• Ad revenue: streamers can have both pre-roll ads (displayed at the beginning of the stream) or during the stream itself (less common). Another famous streamer, Jeremy Wang (a.k.a “Disguised Toad”) only uses pre-roll ads and earns about $10,000 a month.
  • Sponsorships: one way is to be paid to play a specific game. A streamer will get between one cent and $1 per viewer per hour, so a top streamer might get $10,000 for an hour of streaming. Other sponsorship revenues might come through sponsored videos ($5,000 for a 30-second ad on Youtube) and live appearances (range between $5,000 and $10,000).
Photo by Jake Schumacher.

So how much would a pro gamer earn in a year?

Now let’s figure out the mean yearly salary of a pro gamer.

  • Team’s salary: $4,000 monthly average ($48,000 annually)
  • Tournament’s prizes: $8,300 annually (median earnings per player)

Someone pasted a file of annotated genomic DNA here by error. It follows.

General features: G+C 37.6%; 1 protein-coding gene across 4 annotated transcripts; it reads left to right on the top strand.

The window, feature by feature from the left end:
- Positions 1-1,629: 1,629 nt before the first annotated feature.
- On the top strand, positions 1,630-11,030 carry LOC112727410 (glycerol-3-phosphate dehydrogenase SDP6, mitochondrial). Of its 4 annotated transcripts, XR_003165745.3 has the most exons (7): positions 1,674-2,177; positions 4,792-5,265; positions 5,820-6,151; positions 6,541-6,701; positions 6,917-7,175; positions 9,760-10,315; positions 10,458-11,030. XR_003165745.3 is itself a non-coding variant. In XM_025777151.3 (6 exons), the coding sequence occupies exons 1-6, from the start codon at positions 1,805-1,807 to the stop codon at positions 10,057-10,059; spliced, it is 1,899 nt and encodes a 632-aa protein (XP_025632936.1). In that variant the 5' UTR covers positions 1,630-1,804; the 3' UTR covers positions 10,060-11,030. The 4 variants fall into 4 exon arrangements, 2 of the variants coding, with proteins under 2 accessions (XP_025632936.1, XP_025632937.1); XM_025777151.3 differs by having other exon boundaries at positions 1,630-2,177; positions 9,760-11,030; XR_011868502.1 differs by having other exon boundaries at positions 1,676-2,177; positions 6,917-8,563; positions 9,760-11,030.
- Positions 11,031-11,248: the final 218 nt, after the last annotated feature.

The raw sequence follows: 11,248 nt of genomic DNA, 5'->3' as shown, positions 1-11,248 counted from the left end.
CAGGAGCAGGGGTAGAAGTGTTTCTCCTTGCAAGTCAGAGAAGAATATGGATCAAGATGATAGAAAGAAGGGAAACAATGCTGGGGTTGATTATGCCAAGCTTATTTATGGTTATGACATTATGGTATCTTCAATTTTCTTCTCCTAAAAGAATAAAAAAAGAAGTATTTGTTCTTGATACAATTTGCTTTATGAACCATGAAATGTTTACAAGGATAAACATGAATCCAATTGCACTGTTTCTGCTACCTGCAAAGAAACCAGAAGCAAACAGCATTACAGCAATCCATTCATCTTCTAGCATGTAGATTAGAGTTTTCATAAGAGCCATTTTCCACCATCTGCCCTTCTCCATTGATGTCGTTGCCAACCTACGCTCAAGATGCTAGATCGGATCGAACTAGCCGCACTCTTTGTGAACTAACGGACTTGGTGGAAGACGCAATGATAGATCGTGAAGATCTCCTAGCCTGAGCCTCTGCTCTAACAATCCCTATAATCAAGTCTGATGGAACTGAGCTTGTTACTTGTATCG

• Streaming: $1,500 per month (only a few get $5,000 so I’m judging much less for a regular pro gamer streamer)

Therefore, an average player would make around: $74,300.

And what about the top player? The Danish 26-year-old Johan Sundstein (a.k.a. N0tail), captain of the OG team earned $3 million in 2019. He’s amassed a fortune of $6.8 million but remember, pro gamer’s career tends to last 4 to 5 years average. So keep that in mind when you compare it to overall winnings of other sports.

If you’re interested in other rich pro gamers, here’s a video you’d like to watch:


Interested in pursuing a career in esports?

You’ll have to work hard to get in but you can start by doing some of the following things.

  • Equipment: you’ll need hardware, software, videogames, and a high-speed internet connection to set you up. It’s like a musical instrument…it’s your training device and you’ll spend a lot of time with it.
  • Training on a specific game: The big bucks come are in the Dota 2 community. The first 44 top-earning esport players of all time are all Dota 2 players. Afterward, you start seeing some Counter-Strike and League of Legends players. And that’s it for the top 100 earning esport players of all time. So if you’re into pro gaming, you might consider these games first.